The combination of government mismanagement and unrelenting natural disasters has driven an exodus from the territory, further depressing economic activity, crippling schools and other institutions, and leaving fewer taxpayers to shoulder the debt. More than 130,000 residents fled to the mainland after Hurricane Maria alone. Today, more people of Puerto Rican descent live on the mainland than on the island, and a 2019 study projected that the territory’s population would fall by another 8 percent [PDF] by 2024.
How has it dealt with the debt crisis?
Since it began defaulting on major debt obligations in 2016, Puerto Rico has struggled with how to pay its creditors—many of whom hold bonds that are protected by Puerto Rico’s constitution—while maintaining basic public services and avoiding an even deeper economic collapse. It took more than five years of negotiations for a federally appointed oversight board to approve a restructuring plan, and controversy persists.
As a territory, Puerto Rico’s options were limited from the beginning. It could not receive assistance from the International Monetary Fund, like insolvent countries such as Greece have. Neither could it file for Chapter 9 bankruptcy, which municipalities such as Detroit have used to receive legal protection against creditor claims while restructuring their payments. Then there is the sheer size of the debt: Puerto Rico’s is by far the biggest government bankruptcy in U.S. history.
The island’s legislature tried to design its own restructuring process [PDF], which would have allowed public services to continue uninterrupted while it negotiated lower debt payments, but the U.S. Supreme Court rejected the law. Congress and President Barack Obama’s administration drew up an alternative plan, the 2016 Puerto Rico Oversight, Management, and Economic Stability Act (PROMESA).
Most notably, PROMESA created a seven-member financial oversight board appointed by the White House that was granted full control of Puerto Rico’s finances. It also created a debt restructuring process similar to Chapter 9 that governed negotiations with creditors to reduce debt payments.
Those negotiations were beset by controversy, as it became clear that all involved—bondholders, Puerto Rican pension funds, and other public services—faced steep losses. Several versions of a sweeping plan to cut the island’s debt were floated, but creditors promised legal challenges, and efforts were paused due to the COVID-19 pandemic.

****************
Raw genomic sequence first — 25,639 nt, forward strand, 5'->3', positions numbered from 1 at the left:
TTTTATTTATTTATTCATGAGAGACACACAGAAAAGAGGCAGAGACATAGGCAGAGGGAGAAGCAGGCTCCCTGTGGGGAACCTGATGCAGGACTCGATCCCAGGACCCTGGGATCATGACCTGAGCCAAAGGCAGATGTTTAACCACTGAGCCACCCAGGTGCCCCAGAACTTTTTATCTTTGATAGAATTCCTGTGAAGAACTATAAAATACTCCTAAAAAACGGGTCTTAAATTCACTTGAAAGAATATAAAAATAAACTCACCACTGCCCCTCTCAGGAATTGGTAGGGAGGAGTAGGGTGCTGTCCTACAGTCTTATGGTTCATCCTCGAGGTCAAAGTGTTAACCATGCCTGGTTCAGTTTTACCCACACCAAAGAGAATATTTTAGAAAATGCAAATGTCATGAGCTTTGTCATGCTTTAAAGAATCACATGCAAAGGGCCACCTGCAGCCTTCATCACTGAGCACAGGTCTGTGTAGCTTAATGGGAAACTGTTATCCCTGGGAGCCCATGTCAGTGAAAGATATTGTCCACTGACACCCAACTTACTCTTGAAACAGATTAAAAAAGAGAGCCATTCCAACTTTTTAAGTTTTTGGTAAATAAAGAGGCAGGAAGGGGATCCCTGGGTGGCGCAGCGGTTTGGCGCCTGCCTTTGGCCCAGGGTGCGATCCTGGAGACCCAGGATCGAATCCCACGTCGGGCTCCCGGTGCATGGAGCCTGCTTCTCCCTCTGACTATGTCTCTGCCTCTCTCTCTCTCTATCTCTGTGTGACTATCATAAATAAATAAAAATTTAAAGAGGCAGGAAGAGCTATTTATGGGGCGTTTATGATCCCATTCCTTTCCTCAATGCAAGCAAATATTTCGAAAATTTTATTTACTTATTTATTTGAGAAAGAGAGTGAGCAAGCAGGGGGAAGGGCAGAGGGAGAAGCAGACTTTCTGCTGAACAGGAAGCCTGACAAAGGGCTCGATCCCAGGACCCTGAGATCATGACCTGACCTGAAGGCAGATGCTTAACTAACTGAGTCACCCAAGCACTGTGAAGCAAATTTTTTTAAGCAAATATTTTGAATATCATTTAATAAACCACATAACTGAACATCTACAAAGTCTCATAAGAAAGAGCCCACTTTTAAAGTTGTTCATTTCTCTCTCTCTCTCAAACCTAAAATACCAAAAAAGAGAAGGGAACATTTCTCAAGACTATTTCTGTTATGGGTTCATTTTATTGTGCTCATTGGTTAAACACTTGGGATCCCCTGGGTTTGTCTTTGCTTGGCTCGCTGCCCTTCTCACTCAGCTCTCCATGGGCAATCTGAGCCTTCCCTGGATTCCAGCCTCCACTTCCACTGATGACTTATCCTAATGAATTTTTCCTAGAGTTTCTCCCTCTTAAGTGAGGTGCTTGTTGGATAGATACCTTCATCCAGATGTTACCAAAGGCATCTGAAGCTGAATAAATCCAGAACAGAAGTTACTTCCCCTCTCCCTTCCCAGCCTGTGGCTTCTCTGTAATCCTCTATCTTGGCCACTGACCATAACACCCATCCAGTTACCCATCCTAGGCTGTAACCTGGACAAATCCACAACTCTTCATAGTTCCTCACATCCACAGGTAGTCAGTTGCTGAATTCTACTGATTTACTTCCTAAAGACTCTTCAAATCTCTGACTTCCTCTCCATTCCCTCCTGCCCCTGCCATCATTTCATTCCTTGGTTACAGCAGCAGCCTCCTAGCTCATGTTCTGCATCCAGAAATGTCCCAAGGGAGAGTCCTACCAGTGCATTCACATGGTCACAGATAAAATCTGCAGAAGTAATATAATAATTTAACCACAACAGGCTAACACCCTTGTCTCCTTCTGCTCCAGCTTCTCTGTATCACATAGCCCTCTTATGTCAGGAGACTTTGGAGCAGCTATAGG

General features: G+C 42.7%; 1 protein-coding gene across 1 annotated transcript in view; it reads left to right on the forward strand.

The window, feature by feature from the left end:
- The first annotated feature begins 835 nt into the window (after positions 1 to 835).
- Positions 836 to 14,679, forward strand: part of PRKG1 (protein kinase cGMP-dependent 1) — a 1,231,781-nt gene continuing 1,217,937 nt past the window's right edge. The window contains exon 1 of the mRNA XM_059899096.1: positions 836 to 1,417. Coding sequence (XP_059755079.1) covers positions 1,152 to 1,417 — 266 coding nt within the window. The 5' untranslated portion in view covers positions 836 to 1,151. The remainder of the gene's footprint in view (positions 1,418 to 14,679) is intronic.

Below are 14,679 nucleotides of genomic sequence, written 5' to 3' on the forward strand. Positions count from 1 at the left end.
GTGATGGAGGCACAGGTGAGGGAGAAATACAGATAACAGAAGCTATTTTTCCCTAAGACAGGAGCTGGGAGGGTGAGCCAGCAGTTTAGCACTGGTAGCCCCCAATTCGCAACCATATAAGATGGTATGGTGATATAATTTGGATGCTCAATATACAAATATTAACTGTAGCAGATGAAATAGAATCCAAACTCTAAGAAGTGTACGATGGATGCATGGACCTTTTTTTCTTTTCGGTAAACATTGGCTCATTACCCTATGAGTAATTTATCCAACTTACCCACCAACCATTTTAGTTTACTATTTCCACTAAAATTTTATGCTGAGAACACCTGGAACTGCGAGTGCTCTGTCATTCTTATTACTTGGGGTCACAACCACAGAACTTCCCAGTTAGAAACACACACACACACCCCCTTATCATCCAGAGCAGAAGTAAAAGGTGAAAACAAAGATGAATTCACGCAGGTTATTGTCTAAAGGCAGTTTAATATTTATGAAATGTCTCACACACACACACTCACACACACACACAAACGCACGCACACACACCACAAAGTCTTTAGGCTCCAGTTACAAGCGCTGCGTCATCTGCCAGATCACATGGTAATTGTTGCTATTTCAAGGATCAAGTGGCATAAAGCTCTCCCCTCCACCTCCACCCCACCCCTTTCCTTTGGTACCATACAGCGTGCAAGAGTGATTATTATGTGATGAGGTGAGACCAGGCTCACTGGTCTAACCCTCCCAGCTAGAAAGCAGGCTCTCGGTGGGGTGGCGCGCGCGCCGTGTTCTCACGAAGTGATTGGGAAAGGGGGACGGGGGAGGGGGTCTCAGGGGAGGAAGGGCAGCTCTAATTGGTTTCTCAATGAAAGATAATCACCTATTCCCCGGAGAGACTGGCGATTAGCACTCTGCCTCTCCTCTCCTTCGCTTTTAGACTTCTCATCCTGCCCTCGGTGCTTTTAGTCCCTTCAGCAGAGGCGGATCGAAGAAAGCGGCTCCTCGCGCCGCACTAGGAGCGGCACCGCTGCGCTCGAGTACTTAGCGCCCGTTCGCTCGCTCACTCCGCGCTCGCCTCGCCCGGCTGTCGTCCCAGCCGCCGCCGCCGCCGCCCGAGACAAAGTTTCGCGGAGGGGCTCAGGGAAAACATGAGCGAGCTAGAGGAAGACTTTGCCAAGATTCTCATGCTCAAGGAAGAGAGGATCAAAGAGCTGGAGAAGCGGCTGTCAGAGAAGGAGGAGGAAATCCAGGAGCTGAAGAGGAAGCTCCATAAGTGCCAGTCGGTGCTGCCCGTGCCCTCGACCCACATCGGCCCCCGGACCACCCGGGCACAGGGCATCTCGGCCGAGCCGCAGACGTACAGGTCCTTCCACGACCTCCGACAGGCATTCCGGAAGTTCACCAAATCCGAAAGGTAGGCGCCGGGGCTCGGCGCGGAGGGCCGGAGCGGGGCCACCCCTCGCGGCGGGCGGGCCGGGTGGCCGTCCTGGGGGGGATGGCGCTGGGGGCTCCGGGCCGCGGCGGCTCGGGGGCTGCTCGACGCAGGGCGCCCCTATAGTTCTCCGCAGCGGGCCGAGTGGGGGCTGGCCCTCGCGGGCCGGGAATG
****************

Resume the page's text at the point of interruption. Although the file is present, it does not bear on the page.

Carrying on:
In January 2022, a federal judge approved a final plan between the PROMESA board and Puerto Rico’s government, paving the way for the island to escape bankruptcy and resume making payments to creditors. The deal cuts $33 billion in total debt obligations down to $7.4 billion, lowering Puerto Rico’s annual debt payments from nearly $4 billion to just over $1 billion. Supporters say the deal puts the island on a sustainable path while avoiding any cuts to public pensions, which had been a major point of contention.
However, critics are wary of the resolution. Some argue that cutting debt without requiring deeper structural reforms means problems are likely to repeat. Others worry that maintaining pension obligations—which amount to $2.3 billion yearly—will prove unsustainable. Advocacy groups such as the Center for Popular Democracy say the deal will result in more economic austerity, including cuts to health care and education. They echo many critics who oppose the PROMESA process on the grounds that it undermines the territory’s already weak self-rule. PROMESA’s oversight board will remain in place until Puerto Rico meets several financial milestones—three more years at least.
Meanwhile, experts have suggested that Puerto Rico’s restructuring experience could be a test case for heavily indebted U.S. states such as Illinois and New Jersey, which are also constitutionally ineligible for bankruptcy protections.
What are the arguments for changing Puerto Rico’s status?
The island’s relationship with the rest of the United States is the subject of vigorous debate. Puerto Rico’s political parties, which are distinct from the mainland’s Democratic and Republican blocs, hold different views on changing the island’s status. The five major positions are:
Status quo. Some say the U.S.-Puerto Rico relationship should remain as is. The centrist Popular Democratic Party (PPD) has historically championed the status quo, which is also called the commonwealth position.
Enhanced commonwealth. Others, including some PPD members, advocate what they call an enhanced version of Puerto Rico’s current commonwealth status. This could include allowing the island to conduct its own foreign policy and exempting it from federal law. However, U.S. officials—including a presidential task force and the Justice Department—have repeatedly dismissed this option.
Statehood. Proponents of statehood, including the island’s other major party, the New Progressive Party, say it would finally make Puerto Ricans full citizens. Additionally, the island could receive up to $12.5 billion more in federal benefits, including Medicare and Medicaid, according to recent estimates. The U.S. Constitution gives Congress the authority to create new states, though territories have no defined road to statehood, and giving Puerto Rico senators and full representatives could shift the country’s balance of power.